PORTRAITS FROM THE NEW RUSSIA - BILL KOUWENHOVEN
When he visited the new United States in 1831–1832 to study the fledgling country and a moment of economic and territorial expansion, the future marquis Alexis de Tocqueville returned to Paris and produced his epic Democracy in America. In this famous work, de Tocqueville noted a tendency in America towards a disequilibrium of wealth as great fortunes were made which reached its apogee 50 years later in what became known as the Gilded Age. More presciently, he also predicted the rise of then Tsarist Russia as a future rival on the world stage to the United States. Both countries were experiencing radical changes in social structure, economic power, and territorial expansion.
In America, the new wealth came from fortunes made in steel, railroads, mining, oil, and banking. These new fortunes of the so-called Robber Barons, or Captains of Industry and Titans of Finance, the Mellons, Carnegies, Rockefellers, Gettys, Crockers, Stanfords, and some others also led to a blossoming of patronage of the arts the likes of which had never been seen before in America. Art museums, libraries, and orchestras were founded in all the big cities but especially in New York, Boston, and Philadelphia as well as San Francisco. The finest painters of the day, James McNeill Whistler and John Singer Sargent, became the court painters of the new rich and produced exquisite, and occasionally controversial, portraits of the new rich and their families. As with traditional court painting, these Gilded Age portraits sought both to legitimate the status of their subjects and also to present their personalities, hopes and dreams in the strongest possible fashion.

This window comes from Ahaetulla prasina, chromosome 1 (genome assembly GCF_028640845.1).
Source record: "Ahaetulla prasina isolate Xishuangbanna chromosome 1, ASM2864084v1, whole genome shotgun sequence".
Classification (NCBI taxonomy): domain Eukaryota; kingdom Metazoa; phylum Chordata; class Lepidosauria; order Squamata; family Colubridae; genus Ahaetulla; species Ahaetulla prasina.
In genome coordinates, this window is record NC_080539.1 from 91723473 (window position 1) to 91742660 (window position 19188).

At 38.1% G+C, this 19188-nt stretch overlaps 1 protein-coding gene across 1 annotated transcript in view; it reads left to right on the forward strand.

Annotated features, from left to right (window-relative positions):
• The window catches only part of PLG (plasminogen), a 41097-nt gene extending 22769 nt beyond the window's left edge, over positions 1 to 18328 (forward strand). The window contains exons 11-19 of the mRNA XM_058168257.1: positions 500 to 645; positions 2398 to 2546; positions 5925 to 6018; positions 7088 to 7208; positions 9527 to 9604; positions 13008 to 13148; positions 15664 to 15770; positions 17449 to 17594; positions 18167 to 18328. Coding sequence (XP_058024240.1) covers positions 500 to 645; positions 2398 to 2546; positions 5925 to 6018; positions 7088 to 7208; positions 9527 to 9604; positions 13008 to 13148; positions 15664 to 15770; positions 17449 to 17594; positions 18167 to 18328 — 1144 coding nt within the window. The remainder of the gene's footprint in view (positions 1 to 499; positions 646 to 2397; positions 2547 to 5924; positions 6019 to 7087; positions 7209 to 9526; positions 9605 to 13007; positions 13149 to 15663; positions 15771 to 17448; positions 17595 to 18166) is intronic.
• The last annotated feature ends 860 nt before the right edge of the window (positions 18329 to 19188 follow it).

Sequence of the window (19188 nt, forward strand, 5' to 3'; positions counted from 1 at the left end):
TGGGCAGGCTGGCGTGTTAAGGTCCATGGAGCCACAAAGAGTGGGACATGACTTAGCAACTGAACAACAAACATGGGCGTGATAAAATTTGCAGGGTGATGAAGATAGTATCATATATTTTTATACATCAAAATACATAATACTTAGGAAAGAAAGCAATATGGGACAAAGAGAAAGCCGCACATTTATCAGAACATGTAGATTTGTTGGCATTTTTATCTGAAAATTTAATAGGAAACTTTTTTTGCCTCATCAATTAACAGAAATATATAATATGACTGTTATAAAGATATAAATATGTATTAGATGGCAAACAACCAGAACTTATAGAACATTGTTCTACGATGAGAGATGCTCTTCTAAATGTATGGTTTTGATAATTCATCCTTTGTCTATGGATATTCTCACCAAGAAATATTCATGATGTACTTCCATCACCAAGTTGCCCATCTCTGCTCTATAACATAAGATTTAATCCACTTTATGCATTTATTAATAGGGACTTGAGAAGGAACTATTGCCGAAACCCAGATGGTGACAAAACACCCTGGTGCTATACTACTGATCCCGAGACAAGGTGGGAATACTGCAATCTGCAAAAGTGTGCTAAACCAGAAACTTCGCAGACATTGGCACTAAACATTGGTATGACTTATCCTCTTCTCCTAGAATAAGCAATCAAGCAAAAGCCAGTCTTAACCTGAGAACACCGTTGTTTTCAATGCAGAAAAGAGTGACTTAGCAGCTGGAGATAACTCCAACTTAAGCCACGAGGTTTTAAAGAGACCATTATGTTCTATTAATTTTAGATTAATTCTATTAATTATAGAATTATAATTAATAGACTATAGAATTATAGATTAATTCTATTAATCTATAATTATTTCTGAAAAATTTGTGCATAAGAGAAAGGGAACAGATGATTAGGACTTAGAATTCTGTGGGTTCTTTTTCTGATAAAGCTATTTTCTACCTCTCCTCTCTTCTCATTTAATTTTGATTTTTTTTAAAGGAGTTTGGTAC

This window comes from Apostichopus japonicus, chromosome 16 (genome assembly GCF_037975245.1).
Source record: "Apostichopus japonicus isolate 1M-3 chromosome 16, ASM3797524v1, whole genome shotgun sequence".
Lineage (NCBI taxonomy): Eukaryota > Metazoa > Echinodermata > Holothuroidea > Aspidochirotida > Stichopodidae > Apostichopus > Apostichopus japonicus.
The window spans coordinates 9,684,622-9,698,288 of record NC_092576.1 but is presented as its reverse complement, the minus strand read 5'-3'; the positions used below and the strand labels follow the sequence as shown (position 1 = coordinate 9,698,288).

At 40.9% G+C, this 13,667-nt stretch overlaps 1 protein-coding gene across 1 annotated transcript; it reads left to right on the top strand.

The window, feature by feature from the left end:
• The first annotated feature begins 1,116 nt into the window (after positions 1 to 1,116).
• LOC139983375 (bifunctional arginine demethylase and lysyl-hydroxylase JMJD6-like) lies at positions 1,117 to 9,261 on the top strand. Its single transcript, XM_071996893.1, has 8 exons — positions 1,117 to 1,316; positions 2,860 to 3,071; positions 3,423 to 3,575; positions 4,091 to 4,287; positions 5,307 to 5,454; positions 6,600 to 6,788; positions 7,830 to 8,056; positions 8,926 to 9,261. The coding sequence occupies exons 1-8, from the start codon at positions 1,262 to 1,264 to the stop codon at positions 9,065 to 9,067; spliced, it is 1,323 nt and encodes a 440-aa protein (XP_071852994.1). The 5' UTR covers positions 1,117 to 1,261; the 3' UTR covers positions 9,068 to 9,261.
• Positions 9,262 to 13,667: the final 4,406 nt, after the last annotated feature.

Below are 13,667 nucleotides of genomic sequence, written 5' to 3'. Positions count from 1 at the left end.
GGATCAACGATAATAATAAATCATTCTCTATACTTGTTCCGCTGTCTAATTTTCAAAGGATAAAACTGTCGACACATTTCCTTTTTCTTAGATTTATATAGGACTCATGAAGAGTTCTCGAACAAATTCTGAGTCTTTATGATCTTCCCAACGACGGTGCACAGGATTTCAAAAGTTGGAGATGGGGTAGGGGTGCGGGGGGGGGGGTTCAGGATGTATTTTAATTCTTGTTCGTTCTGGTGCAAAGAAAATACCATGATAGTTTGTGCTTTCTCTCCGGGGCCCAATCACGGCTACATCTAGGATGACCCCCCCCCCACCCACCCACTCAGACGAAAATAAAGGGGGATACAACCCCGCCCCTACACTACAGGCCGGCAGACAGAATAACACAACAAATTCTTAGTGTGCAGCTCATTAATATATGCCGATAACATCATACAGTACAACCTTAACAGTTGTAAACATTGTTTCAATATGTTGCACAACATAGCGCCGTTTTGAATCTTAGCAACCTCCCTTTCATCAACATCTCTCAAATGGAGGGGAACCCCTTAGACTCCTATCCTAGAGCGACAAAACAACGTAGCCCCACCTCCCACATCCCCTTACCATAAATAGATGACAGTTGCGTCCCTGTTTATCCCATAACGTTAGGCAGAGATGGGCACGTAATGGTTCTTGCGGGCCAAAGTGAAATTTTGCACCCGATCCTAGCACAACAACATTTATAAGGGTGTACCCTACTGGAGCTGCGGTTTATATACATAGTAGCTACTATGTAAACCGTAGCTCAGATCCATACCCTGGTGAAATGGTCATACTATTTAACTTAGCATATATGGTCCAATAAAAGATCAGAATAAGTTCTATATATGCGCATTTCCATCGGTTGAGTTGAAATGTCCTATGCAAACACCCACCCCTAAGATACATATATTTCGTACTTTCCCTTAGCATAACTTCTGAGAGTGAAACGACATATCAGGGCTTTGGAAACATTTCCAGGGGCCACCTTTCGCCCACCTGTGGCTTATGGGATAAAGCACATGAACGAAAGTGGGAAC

In the Russia of the 1880s up to 1917, in the nobility and the new rich, court painters also existed. Portraitists, of whom Valentin Serov is by far the best known, performed a similar role in Russian high-society in the period just before the First World War and the October Revolution. They painted the families, women and children, of the nobility in a highly personal style that included influences of classic French court paintings with post-Impressionist and Art Nouveau.
Serov’s portraits of M. Ya. Simonovich, V. S. Mamontova, Mika Morozov, Henriette Girshman, and Grand Princess, Olga Alexandrovna, all from 1887 to 1905, set the precedent for the work of the young photographer, Anna Skladmann, born in Bremen, Germany, of Russian parents, in 1986. However, we are getting ahead of ourselves.
Although the Revolution did not stop artistic production, it did put an end to both the nobility and many of the Tsarist-era painters while channeling painters and other artists into areas that more directly served the interests of the state. In America, of course, the story was different, and although photography was widespread in the then Soviet Union, portraiture did not evolve as it did in the United States...
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